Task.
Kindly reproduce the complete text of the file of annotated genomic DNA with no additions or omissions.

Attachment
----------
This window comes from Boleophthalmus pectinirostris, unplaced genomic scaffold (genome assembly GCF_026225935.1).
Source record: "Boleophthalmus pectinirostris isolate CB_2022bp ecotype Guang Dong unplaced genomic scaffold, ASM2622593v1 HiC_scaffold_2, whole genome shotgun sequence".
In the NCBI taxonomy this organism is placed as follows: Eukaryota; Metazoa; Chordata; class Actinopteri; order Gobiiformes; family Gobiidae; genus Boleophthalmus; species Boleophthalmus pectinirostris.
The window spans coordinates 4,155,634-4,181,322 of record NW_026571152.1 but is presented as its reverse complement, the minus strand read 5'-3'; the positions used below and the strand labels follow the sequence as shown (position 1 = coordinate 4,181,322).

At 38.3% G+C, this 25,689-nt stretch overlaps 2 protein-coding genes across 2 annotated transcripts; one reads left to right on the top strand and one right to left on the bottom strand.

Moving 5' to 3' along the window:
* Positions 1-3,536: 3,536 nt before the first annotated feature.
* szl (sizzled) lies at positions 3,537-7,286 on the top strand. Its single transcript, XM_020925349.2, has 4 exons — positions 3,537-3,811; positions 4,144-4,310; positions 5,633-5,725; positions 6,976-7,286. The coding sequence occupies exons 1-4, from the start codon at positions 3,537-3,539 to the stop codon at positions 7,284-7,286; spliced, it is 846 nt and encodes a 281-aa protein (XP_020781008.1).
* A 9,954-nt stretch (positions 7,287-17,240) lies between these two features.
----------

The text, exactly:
This window comes from Boleophthalmus pectinirostris, unplaced genomic scaffold (genome assembly GCF_026225935.1).
Source record: "Boleophthalmus pectinirostris isolate CB_2022bp ecotype Guang Dong unplaced genomic scaffold, ASM2622593v1 HiC_scaffold_2, whole genome shotgun sequence".
In the NCBI taxonomy this organism is placed as follows: Eukaryota; Metazoa; Chordata; class Actinopteri; order Gobiiformes; family Gobiidae; genus Boleophthalmus; species Boleophthalmus pectinirostris.
The window spans coordinates 4,155,634-4,181,322 of record NW_026571152.1 but is presented as its reverse complement, the minus strand read 5'-3'; the positions used below and the strand labels follow the sequence as shown (position 1 = coordinate 4,181,322).

At 38.3% G+C, this 25,689-nt stretch overlaps 2 protein-coding genes across 2 annotated transcripts; one reads left to right on the top strand and one right to left on the bottom strand.

Moving 5' to 3' along the window:
* Positions 1-3,536: 3,536 nt before the first annotated feature.
* szl (sizzled) lies at positions 3,537-7,286 on the top strand. Its single transcript, XM_020925349.2, has 4 exons — positions 3,537-3,811; positions 4,144-4,310; positions 5,633-5,725; positions 6,976-7,286. The coding sequence occupies exons 1-4, from the start codon at positions 3,537-3,539 to the stop codon at positions 7,284-7,286; spliced, it is 846 nt and encodes a 281-aa protein (XP_020781008.1).
* A 9,954-nt stretch (positions 7,287-17,240) lies between these two features.